Security Experts:

Kaspersky Files New Lawsuit Over U.S. Government Software Ban

Kaspersky Lab has filed a new lawsuit over the U.S. government’s decision to ban its products in federal agencies, this time challenging the National Defense Authorization Act (NDAA).

The NDAA for Fiscal Year 2018 was signed by President Donald Trump in mid-December and it reinforced the binding operational directive (BOD) issued by the Department of Homeland Security (DHS) in September, which ordered government agencies to stop using products from Kaspersky due to concerns regarding its ties to Russian intelligence.

Kaspersky filed a lawsuit to appeal the BOD on December 18, a few days after President Trump signed the NDAA. Last month, the security firm filed an injunction in an effort to expedite the appeal.

The government filed a response to the injunction earlier this month and Kaspersky responded this week with a new lawsuit that challenges the NDAA as a bill of attainder.

A bill of attainder is a legislative act that singles out an individual or group for punishment without a trial. Legislative bills of attainder are banned by the U.S. constitution.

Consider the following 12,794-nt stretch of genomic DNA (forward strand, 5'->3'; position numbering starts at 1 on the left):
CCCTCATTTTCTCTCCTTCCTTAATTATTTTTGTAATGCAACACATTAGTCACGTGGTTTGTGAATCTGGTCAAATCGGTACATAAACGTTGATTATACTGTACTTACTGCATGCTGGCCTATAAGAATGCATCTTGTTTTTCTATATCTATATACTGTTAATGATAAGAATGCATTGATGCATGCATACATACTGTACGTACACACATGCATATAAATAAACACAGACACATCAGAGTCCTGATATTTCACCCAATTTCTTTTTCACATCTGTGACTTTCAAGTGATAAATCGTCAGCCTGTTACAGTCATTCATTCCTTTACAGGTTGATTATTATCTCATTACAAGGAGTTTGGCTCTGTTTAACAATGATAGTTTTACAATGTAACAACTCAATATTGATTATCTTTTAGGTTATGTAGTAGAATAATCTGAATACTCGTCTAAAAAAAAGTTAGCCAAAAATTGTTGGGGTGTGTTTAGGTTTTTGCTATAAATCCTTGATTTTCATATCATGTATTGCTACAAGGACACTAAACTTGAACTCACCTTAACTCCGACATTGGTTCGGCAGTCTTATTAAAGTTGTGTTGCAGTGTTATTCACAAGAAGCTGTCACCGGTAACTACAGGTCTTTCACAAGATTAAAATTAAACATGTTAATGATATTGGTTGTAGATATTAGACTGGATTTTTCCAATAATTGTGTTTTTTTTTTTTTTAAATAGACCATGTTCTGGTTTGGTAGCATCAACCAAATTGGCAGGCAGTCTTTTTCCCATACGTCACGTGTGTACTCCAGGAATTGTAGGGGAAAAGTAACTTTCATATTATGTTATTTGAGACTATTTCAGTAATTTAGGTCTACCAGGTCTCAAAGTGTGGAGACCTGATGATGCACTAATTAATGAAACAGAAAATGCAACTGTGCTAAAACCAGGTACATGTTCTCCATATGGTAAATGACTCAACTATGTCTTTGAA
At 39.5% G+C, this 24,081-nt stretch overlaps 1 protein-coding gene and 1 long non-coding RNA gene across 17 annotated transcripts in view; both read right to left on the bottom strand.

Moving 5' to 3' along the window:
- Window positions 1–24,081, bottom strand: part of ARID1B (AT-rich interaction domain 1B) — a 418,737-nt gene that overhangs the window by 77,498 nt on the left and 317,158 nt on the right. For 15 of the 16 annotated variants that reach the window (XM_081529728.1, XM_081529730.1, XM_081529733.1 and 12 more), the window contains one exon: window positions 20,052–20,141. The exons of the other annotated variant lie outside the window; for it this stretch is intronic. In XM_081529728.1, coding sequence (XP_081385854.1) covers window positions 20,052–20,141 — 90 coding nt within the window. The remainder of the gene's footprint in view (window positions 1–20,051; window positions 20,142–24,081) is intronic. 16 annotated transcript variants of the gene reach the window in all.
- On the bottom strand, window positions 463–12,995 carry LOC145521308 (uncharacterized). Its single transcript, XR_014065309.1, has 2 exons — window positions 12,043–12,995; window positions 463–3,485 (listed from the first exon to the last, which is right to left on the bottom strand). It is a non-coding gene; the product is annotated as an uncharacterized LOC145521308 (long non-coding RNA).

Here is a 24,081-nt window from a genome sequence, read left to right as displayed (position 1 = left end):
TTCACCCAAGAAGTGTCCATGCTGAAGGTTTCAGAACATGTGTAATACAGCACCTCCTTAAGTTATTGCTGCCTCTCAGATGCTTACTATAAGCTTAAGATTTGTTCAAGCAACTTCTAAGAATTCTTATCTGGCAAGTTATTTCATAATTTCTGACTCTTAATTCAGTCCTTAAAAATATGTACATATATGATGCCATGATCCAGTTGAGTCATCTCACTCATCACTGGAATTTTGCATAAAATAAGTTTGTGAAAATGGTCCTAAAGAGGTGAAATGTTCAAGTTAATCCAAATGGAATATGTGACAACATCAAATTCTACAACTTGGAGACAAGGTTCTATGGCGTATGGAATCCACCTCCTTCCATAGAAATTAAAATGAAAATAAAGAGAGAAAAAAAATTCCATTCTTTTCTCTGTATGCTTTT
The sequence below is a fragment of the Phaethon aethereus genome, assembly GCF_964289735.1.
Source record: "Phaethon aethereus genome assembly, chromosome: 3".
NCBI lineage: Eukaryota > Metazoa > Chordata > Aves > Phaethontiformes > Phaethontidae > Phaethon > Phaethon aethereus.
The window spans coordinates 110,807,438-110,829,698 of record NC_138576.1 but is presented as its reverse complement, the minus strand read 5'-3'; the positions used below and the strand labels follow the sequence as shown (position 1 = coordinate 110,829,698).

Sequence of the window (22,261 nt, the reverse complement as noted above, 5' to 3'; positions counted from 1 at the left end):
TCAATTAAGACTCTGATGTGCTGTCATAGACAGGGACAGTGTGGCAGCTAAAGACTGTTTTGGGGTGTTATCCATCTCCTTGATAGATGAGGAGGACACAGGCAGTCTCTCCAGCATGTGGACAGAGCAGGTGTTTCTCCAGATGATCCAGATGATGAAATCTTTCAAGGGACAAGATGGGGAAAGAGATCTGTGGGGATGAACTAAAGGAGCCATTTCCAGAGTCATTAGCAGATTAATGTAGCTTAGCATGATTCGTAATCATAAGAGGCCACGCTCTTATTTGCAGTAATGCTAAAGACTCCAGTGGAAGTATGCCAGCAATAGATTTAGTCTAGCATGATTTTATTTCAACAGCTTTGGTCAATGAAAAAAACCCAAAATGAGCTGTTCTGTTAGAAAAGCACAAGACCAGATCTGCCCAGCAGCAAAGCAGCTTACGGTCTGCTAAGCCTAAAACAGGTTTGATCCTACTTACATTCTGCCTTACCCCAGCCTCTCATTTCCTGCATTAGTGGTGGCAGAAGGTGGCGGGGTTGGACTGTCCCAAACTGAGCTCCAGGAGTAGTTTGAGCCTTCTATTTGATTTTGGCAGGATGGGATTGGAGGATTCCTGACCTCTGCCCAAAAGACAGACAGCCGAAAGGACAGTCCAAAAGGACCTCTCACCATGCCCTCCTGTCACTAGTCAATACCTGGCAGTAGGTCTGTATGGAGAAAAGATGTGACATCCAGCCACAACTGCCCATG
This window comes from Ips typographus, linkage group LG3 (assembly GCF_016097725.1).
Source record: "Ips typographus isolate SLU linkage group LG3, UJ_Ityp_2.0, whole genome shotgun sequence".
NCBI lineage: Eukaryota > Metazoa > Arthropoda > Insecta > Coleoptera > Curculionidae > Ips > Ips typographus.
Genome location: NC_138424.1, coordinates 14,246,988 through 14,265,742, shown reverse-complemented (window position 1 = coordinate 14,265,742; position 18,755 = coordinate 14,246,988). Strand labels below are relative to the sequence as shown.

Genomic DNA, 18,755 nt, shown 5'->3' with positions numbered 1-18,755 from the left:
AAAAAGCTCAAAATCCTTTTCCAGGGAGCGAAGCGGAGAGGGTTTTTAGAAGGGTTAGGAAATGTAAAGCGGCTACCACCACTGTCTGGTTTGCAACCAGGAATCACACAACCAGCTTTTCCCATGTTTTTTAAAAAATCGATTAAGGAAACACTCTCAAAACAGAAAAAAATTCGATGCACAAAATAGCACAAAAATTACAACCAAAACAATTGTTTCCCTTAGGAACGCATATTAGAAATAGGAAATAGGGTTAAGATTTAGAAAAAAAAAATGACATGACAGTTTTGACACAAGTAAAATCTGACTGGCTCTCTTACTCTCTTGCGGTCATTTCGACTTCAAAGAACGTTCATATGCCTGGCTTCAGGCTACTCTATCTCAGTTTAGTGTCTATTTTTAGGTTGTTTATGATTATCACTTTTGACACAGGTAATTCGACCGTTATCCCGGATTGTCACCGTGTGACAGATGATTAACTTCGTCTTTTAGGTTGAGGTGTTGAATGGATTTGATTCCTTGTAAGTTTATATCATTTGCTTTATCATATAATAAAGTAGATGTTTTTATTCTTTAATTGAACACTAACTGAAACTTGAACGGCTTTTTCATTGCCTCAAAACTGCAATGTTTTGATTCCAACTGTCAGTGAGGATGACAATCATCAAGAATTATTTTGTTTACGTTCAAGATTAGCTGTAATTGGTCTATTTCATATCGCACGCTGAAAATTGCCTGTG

“Kaspersky Lab has filed an action challenging the constitutionality of Section 1634 (a) and (b) of the National Defense Authorization Act for Fiscal Year 2018, which prohibits any federal entity from using the company’s hardware, software or services. Kaspersky Lab believes that these provisions violate the U.S. Constitution by specifically and unfairly singling out the company for legislative punishment, based on vague and unsubstantiated allegations without any basis in fact,” Kaspersky Lab stated.

“No evidence has been presented of any wrongdoing by the company, or of any misuse of its products. Kaspersky Lab is proven to be one of the world’s leading IT security companies, with a track record of uncovering malicious code and threat actors regardless of their origin or purpose,” the company added.

Kaspersky has attempted to clear its name by launching a new transparency initiative that involves giving partners access to source code and paying significantly larger bug bounties for vulnerabilities found in the firm’s products.

It has also attempted to provide a logical explanation over accusations that its software had been exploited by Russian hackers to steal data belonging to the U.S. National Security Agency (NSA) from a contractor’s device.

Related: How Antivirus Software Can be the Perfect Spying Tool

Related: WikiLeaks Says CIA Impersonated Kaspersky Lab

view counter
Eduard Kovacs is a contributing editor at SecurityWeek. He worked as a high school IT teacher for two years before starting a career in journalism as Softpedia’s security news reporter. Eduard holds a bachelor’s degree in industrial informatics and a master’s degree in computer techniques applied in electrical engineering.